Criminalizing homeless people can also make them less likely to take advantage of the services that might be available. When you give police officers the power to ticket and arrest and put people in jail they’re no longer seen as someone “deserving” of services. However, It’s much more complicated than that in Fort Collins because we have diversionary sentencing (“Special Agency Court”) that specifically tries to use the criminal system to connect people to services. Meaning that when someone gets a camping ticket, they have the option to plead guilty and go to special agency session. Essentially, you accept a court-ordered sentence of working with a case worker for some amount of time (six months is typical, but it’s not really limited), instead of things like fines or jail.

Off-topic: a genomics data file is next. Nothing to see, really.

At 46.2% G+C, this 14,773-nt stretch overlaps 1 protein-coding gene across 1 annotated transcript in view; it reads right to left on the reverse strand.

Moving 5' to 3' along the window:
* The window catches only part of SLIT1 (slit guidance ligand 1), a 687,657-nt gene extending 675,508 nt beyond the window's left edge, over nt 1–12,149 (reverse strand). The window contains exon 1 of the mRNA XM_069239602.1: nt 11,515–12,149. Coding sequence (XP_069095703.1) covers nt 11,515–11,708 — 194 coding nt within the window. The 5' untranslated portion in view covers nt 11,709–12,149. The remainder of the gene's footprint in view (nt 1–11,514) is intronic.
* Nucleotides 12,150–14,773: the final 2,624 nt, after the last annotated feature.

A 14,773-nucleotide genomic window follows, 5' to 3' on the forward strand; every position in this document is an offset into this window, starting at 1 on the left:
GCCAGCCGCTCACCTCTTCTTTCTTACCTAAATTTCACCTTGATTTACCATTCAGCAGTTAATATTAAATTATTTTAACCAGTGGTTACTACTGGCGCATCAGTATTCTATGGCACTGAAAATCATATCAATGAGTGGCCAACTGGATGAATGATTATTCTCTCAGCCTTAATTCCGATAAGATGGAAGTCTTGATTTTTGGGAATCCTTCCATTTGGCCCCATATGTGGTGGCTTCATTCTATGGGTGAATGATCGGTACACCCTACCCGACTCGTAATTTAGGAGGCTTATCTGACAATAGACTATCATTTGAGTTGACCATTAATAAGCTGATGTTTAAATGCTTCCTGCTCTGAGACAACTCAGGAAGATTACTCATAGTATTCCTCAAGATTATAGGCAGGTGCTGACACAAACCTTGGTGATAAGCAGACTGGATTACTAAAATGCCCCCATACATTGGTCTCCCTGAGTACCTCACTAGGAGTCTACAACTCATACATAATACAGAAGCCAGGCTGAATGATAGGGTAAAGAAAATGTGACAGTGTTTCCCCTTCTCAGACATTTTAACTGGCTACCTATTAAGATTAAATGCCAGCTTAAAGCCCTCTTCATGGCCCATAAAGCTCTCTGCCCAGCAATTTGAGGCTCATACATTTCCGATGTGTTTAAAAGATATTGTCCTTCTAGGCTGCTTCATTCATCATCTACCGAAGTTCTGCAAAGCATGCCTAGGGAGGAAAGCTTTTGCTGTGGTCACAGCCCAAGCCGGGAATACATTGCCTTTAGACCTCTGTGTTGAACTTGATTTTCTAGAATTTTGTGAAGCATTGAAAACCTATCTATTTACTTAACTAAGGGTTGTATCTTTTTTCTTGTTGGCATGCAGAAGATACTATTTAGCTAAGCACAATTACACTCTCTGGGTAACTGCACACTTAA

This system is set up as a great way to mitigate the worst harms inflicted by our broken system, without actually fixing what’s broken.
People go to special agency court, stand in front of Judge Lane, and say: Well, I’m here for my camping ticket. But just so you know, Judge, I don’t have anywhere else to stay tonight, so I’ll be camping again. Moreover, the City has taken to arguing that thanks to special agency court, camping tickets actually help connect people with services/housing. Which makes in total- zero sense.
Connecting the Issues: Lockers and Anti-Oppression Tactics